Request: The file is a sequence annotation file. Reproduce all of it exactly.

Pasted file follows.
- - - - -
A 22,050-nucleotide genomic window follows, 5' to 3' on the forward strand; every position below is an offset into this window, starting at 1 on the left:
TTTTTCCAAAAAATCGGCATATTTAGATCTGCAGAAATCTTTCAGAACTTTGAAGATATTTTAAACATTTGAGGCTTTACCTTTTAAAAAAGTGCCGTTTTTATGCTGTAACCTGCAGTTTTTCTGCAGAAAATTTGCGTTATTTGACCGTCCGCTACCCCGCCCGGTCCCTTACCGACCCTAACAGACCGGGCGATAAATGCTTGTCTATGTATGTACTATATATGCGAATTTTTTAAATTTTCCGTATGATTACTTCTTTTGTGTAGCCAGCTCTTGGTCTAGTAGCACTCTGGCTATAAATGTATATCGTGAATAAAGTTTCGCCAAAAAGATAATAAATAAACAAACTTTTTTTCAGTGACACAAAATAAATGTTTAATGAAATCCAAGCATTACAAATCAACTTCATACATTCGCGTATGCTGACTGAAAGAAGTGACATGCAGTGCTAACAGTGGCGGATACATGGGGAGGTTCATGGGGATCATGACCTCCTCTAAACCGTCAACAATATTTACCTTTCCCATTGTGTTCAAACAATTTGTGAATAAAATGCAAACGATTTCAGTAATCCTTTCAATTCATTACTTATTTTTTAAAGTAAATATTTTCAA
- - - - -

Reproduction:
A 22,050-nucleotide genomic window follows, 5' to 3' on the forward strand; every position below is an offset into this window, starting at 1 on the left:
TTTTTCCAAAAAATCGGCATATTTAGATCTGCAGAAATCTTTCAGAACTTTGAAGATATTTTAAACATTTGAGGCTTTACCTTTTAAAAAAGTGCCGTTTTTATGCTGTAACCTGCAGTTTTTCTGCAGAAAATTTGCGTTATTTGACCGTCCGCTACCCCGCCCGGTCCCTTACCGACCCTAACAGACCGGGCGATAAATGCTTGTCTATGTATGTACTATATATGCGAATTTTTTAAATTTTCCGTATGATTACTTCTTTTGTGTAGCCAGCTCTTGGTCTAGTAGCACTCTGGCTATAAATGTATATCGTGAATAAAGTTTCGCCAAAAAGATAATAAATAAACAAACTTTTTTTCAGTGACACAAAATAAATGTTTAATGAAATCCAAGCATTACAAATCAACTTCATACATTCGCGTATGCTGACTGAAAGAAGTGACATGCAGTGCTAACAGTGGCGGATACATGGGGAGGTTCATGGGGATCATGACCTCCTCTAAACCGTCAACAATATTTACCTTTCCCATTGTGTTCAAACAATTTGTGAATAAAATGCAAACGATTTCAGTAATCCTTTCAATTCATTACTTATTTTTTAAAGTAAATATTTTCAA